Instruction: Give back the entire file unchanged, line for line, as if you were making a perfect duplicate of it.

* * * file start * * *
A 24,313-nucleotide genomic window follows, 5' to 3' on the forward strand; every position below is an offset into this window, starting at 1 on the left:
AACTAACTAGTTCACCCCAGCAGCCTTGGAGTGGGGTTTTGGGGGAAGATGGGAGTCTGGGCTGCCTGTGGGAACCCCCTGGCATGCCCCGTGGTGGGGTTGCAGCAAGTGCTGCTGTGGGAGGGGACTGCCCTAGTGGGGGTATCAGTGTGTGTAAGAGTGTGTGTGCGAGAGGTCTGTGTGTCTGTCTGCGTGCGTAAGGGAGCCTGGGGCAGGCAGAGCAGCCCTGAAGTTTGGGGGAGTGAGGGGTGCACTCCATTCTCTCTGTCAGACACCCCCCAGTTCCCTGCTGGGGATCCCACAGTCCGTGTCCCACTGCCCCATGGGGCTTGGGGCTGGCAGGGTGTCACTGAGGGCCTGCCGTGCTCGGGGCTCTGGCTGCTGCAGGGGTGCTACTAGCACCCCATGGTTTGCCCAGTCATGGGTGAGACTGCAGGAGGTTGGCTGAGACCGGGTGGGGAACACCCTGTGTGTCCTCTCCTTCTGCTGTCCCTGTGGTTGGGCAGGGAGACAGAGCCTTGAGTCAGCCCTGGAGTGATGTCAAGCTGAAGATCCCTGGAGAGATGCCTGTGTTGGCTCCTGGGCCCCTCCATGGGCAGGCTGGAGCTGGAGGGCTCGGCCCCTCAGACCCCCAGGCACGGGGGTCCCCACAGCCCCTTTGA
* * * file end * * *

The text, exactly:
A 24,313-nucleotide genomic window follows, 5' to 3' on the forward strand; every position below is an offset into this window, starting at 1 on the left:
AACTAACTAGTTCACCCCAGCAGCCTTGGAGTGGGGTTTTGGGGGAAGATGGGAGTCTGGGCTGCCTGTGGGAACCCCCTGGCATGCCCCGTGGTGGGGTTGCAGCAAGTGCTGCTGTGGGAGGGGACTGCCCTAGTGGGGGTATCAGTGTGTGTAAGAGTGTGTGTGCGAGAGGTCTGTGTGTCTGTCTGCGTGCGTAAGGGAGCCTGGGGCAGGCAGAGCAGCCCTGAAGTTTGGGGGAGTGAGGGGTGCACTCCATTCTCTCTGTCAGACACCCCCCAGTTCCCTGCTGGGGATCCCACAGTCCGTGTCCCACTGCCCCATGGGGCTTGGGGCTGGCAGGGTGTCACTGAGGGCCTGCCGTGCTCGGGGCTCTGGCTGCTGCAGGGGTGCTACTAGCACCCCATGGTTTGCCCAGTCATGGGTGAGACTGCAGGAGGTTGGCTGAGACCGGGTGGGGAACACCCTGTGTGTCCTCTCCTTCTGCTGTCCCTGTGGTTGGGCAGGGAGACAGAGCCTTGAGTCAGCCCTGGAGTGATGTCAAGCTGAAGATCCCTGGAGAGATGCCTGTGTTGGCTCCTGGGCCCCTCCATGGGCAGGCTGGAGCTGGAGGGCTCGGCCCCTCAGACCCCCAGGCACGGGGGTCCCCACAGCCCCTTTGA